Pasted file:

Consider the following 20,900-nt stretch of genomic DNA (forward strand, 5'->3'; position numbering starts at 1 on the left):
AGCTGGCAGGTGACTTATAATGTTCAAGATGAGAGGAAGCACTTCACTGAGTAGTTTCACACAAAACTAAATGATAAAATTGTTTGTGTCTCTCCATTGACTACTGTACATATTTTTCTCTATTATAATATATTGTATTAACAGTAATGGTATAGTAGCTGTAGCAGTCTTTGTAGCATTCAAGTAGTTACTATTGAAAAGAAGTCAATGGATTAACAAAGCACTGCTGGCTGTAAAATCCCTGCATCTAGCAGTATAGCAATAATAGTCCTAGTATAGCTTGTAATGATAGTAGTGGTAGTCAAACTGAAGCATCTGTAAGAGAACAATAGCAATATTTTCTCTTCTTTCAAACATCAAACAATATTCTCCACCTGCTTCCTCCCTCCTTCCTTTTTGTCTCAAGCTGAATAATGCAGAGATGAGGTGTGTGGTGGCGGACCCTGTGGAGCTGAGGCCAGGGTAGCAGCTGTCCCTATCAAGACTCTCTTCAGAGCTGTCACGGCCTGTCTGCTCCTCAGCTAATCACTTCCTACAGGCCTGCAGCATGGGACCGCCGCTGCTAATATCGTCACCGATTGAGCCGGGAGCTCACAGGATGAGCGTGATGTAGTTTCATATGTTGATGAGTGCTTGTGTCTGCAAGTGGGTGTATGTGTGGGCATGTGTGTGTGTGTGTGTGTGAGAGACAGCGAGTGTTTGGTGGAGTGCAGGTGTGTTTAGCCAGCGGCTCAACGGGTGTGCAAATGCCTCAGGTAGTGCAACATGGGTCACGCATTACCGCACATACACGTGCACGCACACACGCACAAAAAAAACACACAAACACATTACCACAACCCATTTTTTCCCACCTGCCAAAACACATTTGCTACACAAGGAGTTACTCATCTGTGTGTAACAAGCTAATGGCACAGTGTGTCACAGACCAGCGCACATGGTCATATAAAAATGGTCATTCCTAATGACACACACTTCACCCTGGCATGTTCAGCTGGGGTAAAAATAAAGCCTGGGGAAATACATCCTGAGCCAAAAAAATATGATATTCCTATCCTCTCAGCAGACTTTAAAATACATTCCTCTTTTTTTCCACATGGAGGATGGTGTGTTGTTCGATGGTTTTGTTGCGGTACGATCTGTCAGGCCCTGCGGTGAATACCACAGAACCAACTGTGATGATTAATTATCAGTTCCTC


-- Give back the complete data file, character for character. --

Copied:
Consider the following 20,900-nt stretch of genomic DNA (forward strand, 5'->3'; position numbering starts at 1 on the left):
AGCTGGCAGGTGACTTATAATGTTCAAGATGAGAGGAAGCACTTCACTGAGTAGTTTCACACAAAACTAAATGATAAAATTGTTTGTGTCTCTCCATTGACTACTGTACATATTTTTCTCTATTATAATATATTGTATTAACAGTAATGGTATAGTAGCTGTAGCAGTCTTTGTAGCATTCAAGTAGTTACTATTGAAAAGAAGTCAATGGATTAACAAAGCACTGCTGGCTGTAAAATCCCTGCATCTAGCAGTATAGCAATAATAGTCCTAGTATAGCTTGTAATGATAGTAGTGGTAGTCAAACTGAAGCATCTGTAAGAGAACAATAGCAATATTTTCTCTTCTTTCAAACATCAAACAATATTCTCCACCTGCTTCCTCCCTCCTTCCTTTTTGTCTCAAGCTGAATAATGCAGAGATGAGGTGTGTGGTGGCGGACCCTGTGGAGCTGAGGCCAGGGTAGCAGCTGTCCCTATCAAGACTCTCTTCAGAGCTGTCACGGCCTGTCTGCTCCTCAGCTAATCACTTCCTACAGGCCTGCAGCATGGGACCGCCGCTGCTAATATCGTCACCGATTGAGCCGGGAGCTCACAGGATGAGCGTGATGTAGTTTCATATGTTGATGAGTGCTTGTGTCTGCAAGTGGGTGTATGTGTGGGCATGTGTGTGTGTGTGTGTGTGAGAGACAGCGAGTGTTTGGTGGAGTGCAGGTGTGTTTAGCCAGCGGCTCAACGGGTGTGCAAATGCCTCAGGTAGTGCAACATGGGTCACGCATTACCGCACATACACGTGCACGCACACACGCACAAAAAAAACACACAAACACATTACCACAACCCATTTTTTCCCACCTGCCAAAACACATTTGCTACACAAGGAGTTACTCATCTGTGTGTAACAAGCTAATGGCACAGTGTGTCACAGACCAGCGCACATGGTCATATAAAAATGGTCATTCCTAATGACACACACTTCACCCTGGCATGTTCAGCTGGGGTAAAAATAAAGCCTGGGGAAATACATCCTGAGCCAAAAAAATATGATATTCCTATCCTCTCAGCAGACTTTAAAATACATTCCTCTTTTTTTCCACATGGAGGATGGTGTGTTGTTCGATGGTTTTGTTGCGGTACGATCTGTCAGGCCCTGCGGTGAATACCACAGAACCAACTGTGATGATTAATTATCAGTTCCTC